MarketWatch Options Trader: The stock market is behaving in mysterious ways — is it bullish, bearish or something else?

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The stock market is doing something unusual, especially in these volatile times: It’s being led by the “old” and “stodgy” stocks of the Dow Jones Industrial Average DJIA, +0.58%.

The Dow has hit record highs for three days, up about 1,400 points in the past four trading days to over 32,000.  No other major index has followed along, although the S&P 500 SPX, +1.04% and the Russell 2000 RUT, +2.31% are not far away from new all-time highs of their own.  The Nasdaq COMP, +2.52% is lagging. 

So, is this bullish, bearish or indifferent? It probably depends on the situation, but there is an old saying that when the generals are leading the advance, it’s not a good sign for the stock market. 

That saying refers to a time when General Electric GE, -7.40%, General Motors GM, -0.88% and other “generals” were the mainstays of the Dow, so you can see how old it is.  It is really just a way of saying that when the majority of stocks are weakening and not making new highs, it’s not a good sign when only 30 stocks are leading the way. 

Institutional investors pile into stocks

We have different (hopefully better) ways of measuring divergence these days — specifically, cumulative breadth indicators, new highs vs. new lows, etc., so we don’t have to “stretch” to draw a conclusion about the Dow today. 

I will say that the buyers of these Dow stocks are not the Robinhood crowd but are the “big boys” — institutional investors — and they are piling in like mad.

In any case, we usually use the S&P 500 as the measure of the broad stock market. The index is being dragged somewhat higher by the Dow stocks, as they are all big components of the S&P 500.  Even so, the S&P 500 continues to run into resistance in the same area: 3,870 to 3,950 points. 

A move above 3,950 — it’s close today — would be a new all-time high and bullish, requiring a “reset” of all the indicators.

Lacking that, the bears still have a chance to gain some leverage. It would not be surprising to see the S&P 500 remain in the broad trading range of 3,630 to 3,950.  There is also support within that range, in the 3,700-3,725 area, where the S&P 500 bottomed out in both late January and early March.  A move below 3,630 would be extremely bearish.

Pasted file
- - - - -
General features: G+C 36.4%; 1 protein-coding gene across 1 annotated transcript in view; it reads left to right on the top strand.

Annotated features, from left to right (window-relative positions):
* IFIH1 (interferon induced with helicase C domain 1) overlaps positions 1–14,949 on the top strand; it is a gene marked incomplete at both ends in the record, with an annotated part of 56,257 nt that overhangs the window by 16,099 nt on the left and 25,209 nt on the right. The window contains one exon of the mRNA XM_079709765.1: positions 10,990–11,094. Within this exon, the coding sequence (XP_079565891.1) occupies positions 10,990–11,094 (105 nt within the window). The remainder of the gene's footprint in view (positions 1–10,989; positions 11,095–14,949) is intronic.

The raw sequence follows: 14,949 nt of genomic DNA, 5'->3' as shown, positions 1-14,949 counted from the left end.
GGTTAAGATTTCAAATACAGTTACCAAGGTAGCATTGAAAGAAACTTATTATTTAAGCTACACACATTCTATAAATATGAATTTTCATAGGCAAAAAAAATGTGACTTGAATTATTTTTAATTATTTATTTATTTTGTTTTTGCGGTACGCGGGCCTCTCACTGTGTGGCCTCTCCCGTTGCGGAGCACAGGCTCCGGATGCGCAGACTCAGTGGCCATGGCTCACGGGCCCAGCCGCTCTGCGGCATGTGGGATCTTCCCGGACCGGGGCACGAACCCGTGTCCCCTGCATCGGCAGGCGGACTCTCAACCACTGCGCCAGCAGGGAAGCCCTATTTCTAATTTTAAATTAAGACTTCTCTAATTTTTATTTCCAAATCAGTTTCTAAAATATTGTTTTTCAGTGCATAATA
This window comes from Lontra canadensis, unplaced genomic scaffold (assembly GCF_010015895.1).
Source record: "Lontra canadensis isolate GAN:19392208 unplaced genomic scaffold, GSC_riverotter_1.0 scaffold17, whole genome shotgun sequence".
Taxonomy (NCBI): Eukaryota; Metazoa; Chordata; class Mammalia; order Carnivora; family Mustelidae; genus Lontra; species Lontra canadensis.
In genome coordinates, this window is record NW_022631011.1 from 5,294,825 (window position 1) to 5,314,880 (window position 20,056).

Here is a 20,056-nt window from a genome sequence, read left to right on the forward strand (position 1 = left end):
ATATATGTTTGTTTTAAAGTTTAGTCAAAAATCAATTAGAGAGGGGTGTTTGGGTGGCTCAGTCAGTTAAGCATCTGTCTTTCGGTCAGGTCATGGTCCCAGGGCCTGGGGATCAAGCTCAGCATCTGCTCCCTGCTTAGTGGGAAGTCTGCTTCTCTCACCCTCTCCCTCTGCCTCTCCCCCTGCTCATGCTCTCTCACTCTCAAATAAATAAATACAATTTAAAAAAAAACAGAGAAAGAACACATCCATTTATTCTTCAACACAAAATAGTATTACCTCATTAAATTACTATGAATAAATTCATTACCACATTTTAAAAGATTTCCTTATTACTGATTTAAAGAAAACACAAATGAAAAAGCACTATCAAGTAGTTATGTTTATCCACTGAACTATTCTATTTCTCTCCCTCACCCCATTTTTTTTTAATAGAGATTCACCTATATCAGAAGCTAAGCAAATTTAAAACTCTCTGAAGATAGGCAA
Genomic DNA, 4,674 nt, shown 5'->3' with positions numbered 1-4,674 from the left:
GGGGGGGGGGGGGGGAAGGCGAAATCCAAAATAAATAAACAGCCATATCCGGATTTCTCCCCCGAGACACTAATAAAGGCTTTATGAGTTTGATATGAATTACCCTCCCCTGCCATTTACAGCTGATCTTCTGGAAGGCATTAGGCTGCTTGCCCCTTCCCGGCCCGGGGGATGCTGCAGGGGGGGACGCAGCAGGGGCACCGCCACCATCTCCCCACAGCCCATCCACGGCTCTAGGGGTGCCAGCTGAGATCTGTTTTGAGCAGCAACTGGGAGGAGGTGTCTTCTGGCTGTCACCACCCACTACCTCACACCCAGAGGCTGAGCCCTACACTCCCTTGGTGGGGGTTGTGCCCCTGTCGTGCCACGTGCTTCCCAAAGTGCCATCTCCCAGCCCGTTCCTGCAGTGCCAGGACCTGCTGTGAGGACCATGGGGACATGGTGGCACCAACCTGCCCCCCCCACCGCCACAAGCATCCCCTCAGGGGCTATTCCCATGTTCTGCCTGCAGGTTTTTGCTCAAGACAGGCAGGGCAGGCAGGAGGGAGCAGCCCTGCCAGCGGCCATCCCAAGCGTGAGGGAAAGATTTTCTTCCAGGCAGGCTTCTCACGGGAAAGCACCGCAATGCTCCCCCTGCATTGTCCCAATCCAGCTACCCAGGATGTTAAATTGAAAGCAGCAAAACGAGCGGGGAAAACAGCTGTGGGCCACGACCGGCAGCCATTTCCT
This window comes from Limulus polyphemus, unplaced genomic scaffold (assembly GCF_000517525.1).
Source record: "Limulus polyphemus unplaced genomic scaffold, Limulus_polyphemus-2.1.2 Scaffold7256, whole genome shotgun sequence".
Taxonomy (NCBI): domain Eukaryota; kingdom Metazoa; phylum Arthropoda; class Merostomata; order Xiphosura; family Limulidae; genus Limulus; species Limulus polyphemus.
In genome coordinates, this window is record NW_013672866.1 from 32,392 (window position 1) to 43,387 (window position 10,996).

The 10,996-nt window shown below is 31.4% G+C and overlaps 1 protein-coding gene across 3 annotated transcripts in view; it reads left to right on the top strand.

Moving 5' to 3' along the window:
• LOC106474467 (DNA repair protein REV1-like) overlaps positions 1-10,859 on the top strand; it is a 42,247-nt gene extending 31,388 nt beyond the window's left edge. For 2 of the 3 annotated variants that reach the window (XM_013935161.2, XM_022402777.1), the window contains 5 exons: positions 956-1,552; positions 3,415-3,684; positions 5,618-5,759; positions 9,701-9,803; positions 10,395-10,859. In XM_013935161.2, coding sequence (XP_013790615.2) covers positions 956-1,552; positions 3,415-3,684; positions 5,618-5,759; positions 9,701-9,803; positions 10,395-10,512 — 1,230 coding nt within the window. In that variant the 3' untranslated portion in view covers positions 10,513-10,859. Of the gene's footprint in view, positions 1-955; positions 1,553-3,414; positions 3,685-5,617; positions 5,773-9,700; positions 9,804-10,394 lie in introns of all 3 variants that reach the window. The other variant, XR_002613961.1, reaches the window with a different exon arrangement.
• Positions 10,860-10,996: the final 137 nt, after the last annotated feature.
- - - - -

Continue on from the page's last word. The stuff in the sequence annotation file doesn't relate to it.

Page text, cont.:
Volatility off the charts

Finally, it should be noted that intraday volatility has been very extreme in the past couple of weeks. The Market Insight segment of this newsletter has some views on that subject.

Equity-only put-call ratios are moving steadily higher and that puts them solidly on sell signals. Even so, they are still at very low levels on their charts, meaning that they are overbought. They are trying to work off this overbought condition, which will eventually lead to a healthier market. But they have plenty of room to move higher and will remain on these sell signals as long as they are rising.

Market breadth has improved tremendously over the past four trading days. At the market’s recent lows March 4, “stocks only” breadth had descended into a true oversold condition. Thus, the improvement in breadth this week has produced a solid buy signal. Both breadth oscillators are now back into modestly overbought territory (and on buy signals). The cumulative breadth indicators are improving but have not recovered enough to reach new all-time highs. 

New 52-week highs vs. new 52-week lows remains a bullish indicator. There was a close call about a week ago, when the NYSE data almost produced a sell signal. But it did not, and now the number of new lows on the NYSE has descended back into single digits, while the number of new highs is exploding on this rally. 

Volatility remains high, as VIX VIX, -2.88% continues to trade well above 20. The VIX “spike peak” buy signal of March 4 remains in place and will continue to do so until early April, unless it is stopped out by VIX spiking higher once again. VIX is back below its 200-day moving average. Also, the 20-day moving average is below the 200-day.  Thus, the trend of VIX remains downward, and that is bullish for stocks too. 

The construct of volatility derivatives has remained solidly bullish for some time. In the last couple of weeks, when other indicators were (are) weakening, this construct — along with the “new highs vs. new lows” indicator — remained the bulls’ best friend.

The April VIX futures are now trading with a large premium over the March VIX futures. As long as that remains the case, it is a bullish sign for stocks. The March futures expire next week — on March16 — so the “torch” will pass to April as the front month.

At that time, we will begin looking at the relationship between April and May futures. It is bullish as well, as May futures are trading about 1.50 over the price of April futures. The term structure of the CBOE Volatility Indices slopes upward, too.  All of these are currently bullish signs for stocks.

In summary, the S&P 500 is still running into resistance and, as long as that is the case, there is a chance that it’s still in its trading range and could retest the lows of the range. A breakout above 3,950 would be bullish (and likewise, a breakdown below 3,630 would be bearish).

Market Insight: Intraday volatility explodes

Over the past 12 trading days, intraday volatility has been extreme in the major averages. That is unusual in a market that is moving sideways or even up. Yes, in a bear market, such as we saw a year ago, extreme volatility is to be expected. But over these past 12 days, the S&P 500 is up 22 points — not much, but up nonetheless.

However, the average true range is 80 points per day. “True range” measures not just the trading day’s difference between its high and its low, but if the market gapped higher, for example, it includes that gap.